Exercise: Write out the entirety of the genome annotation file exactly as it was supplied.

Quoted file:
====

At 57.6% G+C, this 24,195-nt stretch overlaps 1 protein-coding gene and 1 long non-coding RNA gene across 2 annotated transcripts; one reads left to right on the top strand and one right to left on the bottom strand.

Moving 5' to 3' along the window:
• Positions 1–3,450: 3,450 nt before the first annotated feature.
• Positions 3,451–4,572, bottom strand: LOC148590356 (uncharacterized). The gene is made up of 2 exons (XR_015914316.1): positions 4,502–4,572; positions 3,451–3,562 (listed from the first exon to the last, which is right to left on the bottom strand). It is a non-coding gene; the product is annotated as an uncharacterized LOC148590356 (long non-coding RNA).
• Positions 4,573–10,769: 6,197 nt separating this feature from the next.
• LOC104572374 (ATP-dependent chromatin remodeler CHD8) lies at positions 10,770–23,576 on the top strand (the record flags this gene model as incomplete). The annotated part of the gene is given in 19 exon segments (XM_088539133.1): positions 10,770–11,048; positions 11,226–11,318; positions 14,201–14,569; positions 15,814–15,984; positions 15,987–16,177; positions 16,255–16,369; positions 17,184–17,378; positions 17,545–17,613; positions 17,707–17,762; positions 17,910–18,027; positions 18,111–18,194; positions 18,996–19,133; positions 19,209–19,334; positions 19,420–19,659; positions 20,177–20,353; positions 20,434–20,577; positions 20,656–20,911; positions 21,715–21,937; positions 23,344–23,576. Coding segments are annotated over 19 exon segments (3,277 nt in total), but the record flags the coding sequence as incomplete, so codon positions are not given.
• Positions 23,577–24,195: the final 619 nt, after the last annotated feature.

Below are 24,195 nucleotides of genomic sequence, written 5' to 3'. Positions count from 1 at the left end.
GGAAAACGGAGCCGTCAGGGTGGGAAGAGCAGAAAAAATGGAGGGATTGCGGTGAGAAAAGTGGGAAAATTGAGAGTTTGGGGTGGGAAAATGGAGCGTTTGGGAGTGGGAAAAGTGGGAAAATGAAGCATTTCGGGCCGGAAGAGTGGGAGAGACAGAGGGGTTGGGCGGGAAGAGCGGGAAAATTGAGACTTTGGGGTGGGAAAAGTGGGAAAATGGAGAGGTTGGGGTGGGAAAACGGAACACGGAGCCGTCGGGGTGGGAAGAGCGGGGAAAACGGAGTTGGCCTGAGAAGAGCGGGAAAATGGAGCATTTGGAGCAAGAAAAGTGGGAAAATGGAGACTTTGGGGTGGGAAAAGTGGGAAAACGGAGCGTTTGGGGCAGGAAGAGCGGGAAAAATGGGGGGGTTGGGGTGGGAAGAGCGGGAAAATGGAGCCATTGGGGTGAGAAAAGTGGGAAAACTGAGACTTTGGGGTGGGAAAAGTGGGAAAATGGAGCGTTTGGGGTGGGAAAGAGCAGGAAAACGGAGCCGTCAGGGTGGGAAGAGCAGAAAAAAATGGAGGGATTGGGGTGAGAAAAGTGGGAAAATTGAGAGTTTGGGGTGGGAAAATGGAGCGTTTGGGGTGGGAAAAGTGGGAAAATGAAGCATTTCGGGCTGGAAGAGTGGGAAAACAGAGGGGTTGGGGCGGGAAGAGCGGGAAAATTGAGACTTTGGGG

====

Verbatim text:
At 57.6% G+C, this 24,195-nt stretch overlaps 1 protein-coding gene and 1 long non-coding RNA gene across 2 annotated transcripts; one reads left to right on the top strand and one right to left on the bottom strand.

Moving 5' to 3' along the window:
• Positions 1–3,450: 3,450 nt before the first annotated feature.
• Positions 3,451–4,572, bottom strand: LOC148590356 (uncharacterized). The gene is made up of 2 exons (XR_015914316.1): positions 4,502–4,572; positions 3,451–3,562 (listed from the first exon to the last, which is right to left on the bottom strand). It is a non-coding gene; the product is annotated as an uncharacterized LOC148590356 (long non-coding RNA).
• Positions 4,573–10,769: 6,197 nt separating this feature from the next.
• LOC104572374 (ATP-dependent chromatin remodeler CHD8) lies at positions 10,770–23,576 on the top strand (the record flags this gene model as incomplete). The annotated part of the gene is given in 19 exon segments (XM_088539133.1): positions 10,770–11,048; positions 11,226–11,318; positions 14,201–14,569; positions 15,814–15,984; positions 15,987–16,177; positions 16,255–16,369; positions 17,184–17,378; positions 17,545–17,613; positions 17,707–17,762; positions 17,910–18,027; positions 18,111–18,194; positions 18,996–19,133; positions 19,209–19,334; positions 19,420–19,659; positions 20,177–20,353; positions 20,434–20,577; positions 20,656–20,911; positions 21,715–21,937; positions 23,344–23,576. Coding segments are annotated over 19 exon segments (3,277 nt in total), but the record flags the coding sequence as incomplete, so codon positions are not given.
• Positions 23,577–24,195: the final 619 nt, after the last annotated feature.

Below are 24,195 nucleotides of genomic sequence, written 5' to 3'. Positions count from 1 at the left end.
GGAAAACGGAGCCGTCAGGGTGGGAAGAGCAGAAAAAATGGAGGGATTGCGGTGAGAAAAGTGGGAAAATTGAGAGTTTGGGGTGGGAAAATGGAGCGTTTGGGAGTGGGAAAAGTGGGAAAATGAAGCATTTCGGGCCGGAAGAGTGGGAGAGACAGAGGGGTTGGGCGGGAAGAGCGGGAAAATTGAGACTTTGGGGTGGGAAAAGTGGGAAAATGGAGAGGTTGGGGTGGGAAAACGGAACACGGAGCCGTCGGGGTGGGAAGAGCGGGGAAAACGGAGTTGGCCTGAGAAGAGCGGGAAAATGGAGCATTTGGAGCAAGAAAAGTGGGAAAATGGAGACTTTGGGGTGGGAAAAGTGGGAAAACGGAGCGTTTGGGGCAGGAAGAGCGGGAAAAATGGGGGGGTTGGGGTGGGAAGAGCGGGAAAATGGAGCCATTGGGGTGAGAAAAGTGGGAAAACTGAGACTTTGGGGTGGGAAAAGTGGGAAAATGGAGCGTTTGGGGTGGGAAAGAGCAGGAAAACGGAGCCGTCAGGGTGGGAAGAGCAGAAAAAAATGGAGGGATTGGGGTGAGAAAAGTGGGAAAATTGAGAGTTTGGGGTGGGAAAATGGAGCGTTTGGGGTGGGAAAAGTGGGAAAATGAAGCATTTCGGGCTGGAAGAGTGGGAAAACAGAGGGGTTGGGGCGGGAAGAGCGGGAAAATTGAGACTTTGGGG